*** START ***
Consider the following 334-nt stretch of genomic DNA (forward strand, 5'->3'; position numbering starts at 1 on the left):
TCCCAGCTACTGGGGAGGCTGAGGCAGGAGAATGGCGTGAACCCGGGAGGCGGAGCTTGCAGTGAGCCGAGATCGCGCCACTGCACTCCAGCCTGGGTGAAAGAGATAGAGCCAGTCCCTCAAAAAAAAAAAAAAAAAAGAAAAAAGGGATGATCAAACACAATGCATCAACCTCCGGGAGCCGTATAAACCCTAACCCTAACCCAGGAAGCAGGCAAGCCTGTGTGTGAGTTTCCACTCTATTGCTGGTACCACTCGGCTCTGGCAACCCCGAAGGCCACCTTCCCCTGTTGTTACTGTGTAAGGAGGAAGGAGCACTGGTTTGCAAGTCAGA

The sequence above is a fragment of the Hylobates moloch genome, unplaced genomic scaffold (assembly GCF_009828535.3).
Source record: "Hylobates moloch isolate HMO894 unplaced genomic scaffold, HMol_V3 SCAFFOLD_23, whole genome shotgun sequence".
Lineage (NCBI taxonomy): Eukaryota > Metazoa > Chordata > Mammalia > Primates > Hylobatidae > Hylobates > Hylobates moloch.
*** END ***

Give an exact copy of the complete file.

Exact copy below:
Consider the following 334-nt stretch of genomic DNA (forward strand, 5'->3'; position numbering starts at 1 on the left):
TCCCAGCTACTGGGGAGGCTGAGGCAGGAGAATGGCGTGAACCCGGGAGGCGGAGCTTGCAGTGAGCCGAGATCGCGCCACTGCACTCCAGCCTGGGTGAAAGAGATAGAGCCAGTCCCTCAAAAAAAAAAAAAAAAAAGAAAAAAGGGATGATCAAACACAATGCATCAACCTCCGGGAGCCGTATAAACCCTAACCCTAACCCAGGAAGCAGGCAAGCCTGTGTGTGAGTTTCCACTCTATTGCTGGTACCACTCGGCTCTGGCAACCCCGAAGGCCACCTTCCCCTGTTGTTACTGTGTAAGGAGGAAGGAGCACTGGTTTGCAAGTCAGA

The sequence above is a fragment of the Hylobates moloch genome, unplaced genomic scaffold (assembly GCF_009828535.3).
Source record: "Hylobates moloch isolate HMO894 unplaced genomic scaffold, HMol_V3 SCAFFOLD_23, whole genome shotgun sequence".
Lineage (NCBI taxonomy): Eukaryota > Metazoa > Chordata > Mammalia > Primates > Hylobatidae > Hylobates > Hylobates moloch.